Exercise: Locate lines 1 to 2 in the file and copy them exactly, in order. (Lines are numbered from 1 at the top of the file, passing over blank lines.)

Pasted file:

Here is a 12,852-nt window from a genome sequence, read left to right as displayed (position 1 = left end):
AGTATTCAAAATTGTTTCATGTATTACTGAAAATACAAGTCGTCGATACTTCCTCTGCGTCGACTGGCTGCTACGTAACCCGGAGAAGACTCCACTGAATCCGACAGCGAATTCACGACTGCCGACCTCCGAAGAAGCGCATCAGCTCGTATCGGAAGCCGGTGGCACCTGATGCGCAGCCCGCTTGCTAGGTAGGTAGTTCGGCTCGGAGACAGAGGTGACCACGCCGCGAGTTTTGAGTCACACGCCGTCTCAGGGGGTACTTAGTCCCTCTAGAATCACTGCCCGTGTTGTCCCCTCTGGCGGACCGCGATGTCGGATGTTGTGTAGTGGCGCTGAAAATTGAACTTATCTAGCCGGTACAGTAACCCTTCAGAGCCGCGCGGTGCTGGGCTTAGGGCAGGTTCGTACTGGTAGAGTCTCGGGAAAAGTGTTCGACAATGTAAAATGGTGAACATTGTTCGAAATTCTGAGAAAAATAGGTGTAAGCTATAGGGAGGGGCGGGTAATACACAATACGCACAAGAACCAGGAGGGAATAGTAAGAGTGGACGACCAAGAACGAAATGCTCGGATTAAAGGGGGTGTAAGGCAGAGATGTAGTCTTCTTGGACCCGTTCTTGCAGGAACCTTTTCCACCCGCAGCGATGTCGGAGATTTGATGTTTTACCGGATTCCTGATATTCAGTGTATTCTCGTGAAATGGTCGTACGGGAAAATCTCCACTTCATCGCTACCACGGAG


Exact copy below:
Here is a 12,852-nt window from a genome sequence, read left to right as displayed (position 1 = left end):
AGTATTCAAAATTGTTTCATGTATTACTGAAAATACAAGTCGTCGATACTTCCTCTGCGTCGACTGGCTGCTACGTAACCCGGAGAAGACTCCACTGAATCCGACAGCGAATTCACGACTGCCGACCTCCGAAGAAGCGCATCAGCTCGTATCGGAAGCCGGTGGCACCTGATGCGCAGCCCGCTTGCTAGGTAGGTAGTTCGGCTCGGAGACAGAGGTGACCACGCCGCGAGTTTTGAGTCACACGCCGTCTCAGGGGGTACTTAGTCCCTCTAGAATCACTGCCCGTGTTGTCCCCTCTGGCGGACCGCGATGTCGGATGTTGTGTAGTGGCGCTGAAAATTGAACTTATCTAGCCGGTACAGTAACCCTTCAGAGCCGCGCGGTGCTGGGCTTAGGGCAGGTTCGTACTGGTAGAGTCTCGGGAAAAGTGTTCGACAATGTAAAATGGTGAACATTGTTCGAAATTCTGAGAAAAATAGGTGTAAGCTATAGGGAGGGGCGGGTAATACACAATACGCACAAGAACCAGGAGGGAATAGTAAGAGTGGACGACCAAGAACGAAATGCTCGGATTAAAGGGGGTGTAAGGCAGAGATGTAGTCTTCTTGGACCCGTTCTTGCAGGAACCTTTTCCACCCGCAGCGATGTCGGAGATTTGATGTTTTACCGGATTCCTGATATTCAGTGTATTCTCGTGAAATGGTCGTACGGGAAAATCTCCACTTCATCGCTACCACGGAG